I came across an article entitled “Is crowdfunding a viable option for medical technology startups?” I had no idea what crowdfunding was, but I thought it sounded interesting. I actually had to look up the definition of crowdfunding on Wikipedia. For those of you who are as out of the loop as I am, crowdfunding describes the collective cooperation, attention and trust by people who network and pool their money and other resources together, usually via the Internet, to support efforts initiated by other people or organizations.
According to Brandon Glenn, for some medtech startups, particularly those with simple medical devices that have already done some research and developed a prototype, crowdfunding could represent a realistic option. A provision of the JOBS Act enables startups to raise as much as $1 million through crowdfunding and award equity to nonaccredited investors, which is likely to make crowdfunding more attractive to medical technology companies.
Is it worth it to have the hassle of having to deal with hundreds or even thousands of investors? “Crowdfunding will be more successful for biomedical companies if they look to raise a fairly small amount of money to help with technology validation or testing after an early prototype has been created. Before looking to crowdfunding, an entrepreneur should first invest in early development and seek grant funding,” Solomon Nabatiyan, a Northwestern University researcher who co-founded recently launched crowdfunding site TechMoola, said.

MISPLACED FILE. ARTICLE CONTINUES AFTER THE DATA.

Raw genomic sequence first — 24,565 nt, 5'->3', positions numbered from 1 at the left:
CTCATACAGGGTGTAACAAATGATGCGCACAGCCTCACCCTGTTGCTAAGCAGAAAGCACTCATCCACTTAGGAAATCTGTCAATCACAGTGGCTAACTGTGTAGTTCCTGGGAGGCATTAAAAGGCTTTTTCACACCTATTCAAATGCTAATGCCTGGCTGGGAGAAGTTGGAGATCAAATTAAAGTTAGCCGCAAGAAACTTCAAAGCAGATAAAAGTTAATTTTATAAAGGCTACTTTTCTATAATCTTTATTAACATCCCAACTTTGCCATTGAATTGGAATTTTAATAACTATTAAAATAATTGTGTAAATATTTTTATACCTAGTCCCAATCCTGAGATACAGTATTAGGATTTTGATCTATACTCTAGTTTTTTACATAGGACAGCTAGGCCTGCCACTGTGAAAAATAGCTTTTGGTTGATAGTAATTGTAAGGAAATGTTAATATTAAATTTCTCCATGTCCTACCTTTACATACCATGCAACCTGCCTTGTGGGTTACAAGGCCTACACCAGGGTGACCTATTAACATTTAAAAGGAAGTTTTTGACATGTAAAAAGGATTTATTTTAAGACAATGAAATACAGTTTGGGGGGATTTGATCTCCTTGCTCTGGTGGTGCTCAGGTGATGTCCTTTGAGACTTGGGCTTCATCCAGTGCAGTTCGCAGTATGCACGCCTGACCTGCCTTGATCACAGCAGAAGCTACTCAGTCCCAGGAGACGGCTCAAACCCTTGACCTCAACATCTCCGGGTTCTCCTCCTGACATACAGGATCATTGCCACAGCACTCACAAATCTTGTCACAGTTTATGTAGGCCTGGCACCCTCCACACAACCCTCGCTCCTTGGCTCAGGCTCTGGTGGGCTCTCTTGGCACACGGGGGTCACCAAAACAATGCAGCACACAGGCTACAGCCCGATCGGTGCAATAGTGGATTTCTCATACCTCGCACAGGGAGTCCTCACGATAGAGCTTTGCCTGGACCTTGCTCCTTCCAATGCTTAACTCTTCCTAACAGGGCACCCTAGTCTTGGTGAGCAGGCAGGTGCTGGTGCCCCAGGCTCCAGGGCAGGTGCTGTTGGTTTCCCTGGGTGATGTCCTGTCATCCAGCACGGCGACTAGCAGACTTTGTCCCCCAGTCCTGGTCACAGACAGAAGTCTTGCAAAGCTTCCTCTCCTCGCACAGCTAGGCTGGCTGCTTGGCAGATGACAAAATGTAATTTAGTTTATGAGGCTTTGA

I checked out TechMoola, which focuses on technology projects. It works like this: People sign up for a TechMoola account, put money in their account, look for projects that they like on the site, and then use money out of their account to fund the projects (starting with as little as $5). I did find a medtech company posted. Cervia Diagnostic Innovations has their cervical cancer test listed. According to the stats, it had a total of $548 pledged so far. From a business owner’s standpoint, it seems to me like trying to fill a gallon jug using a medicine dropper, but I suppose every little bit helps.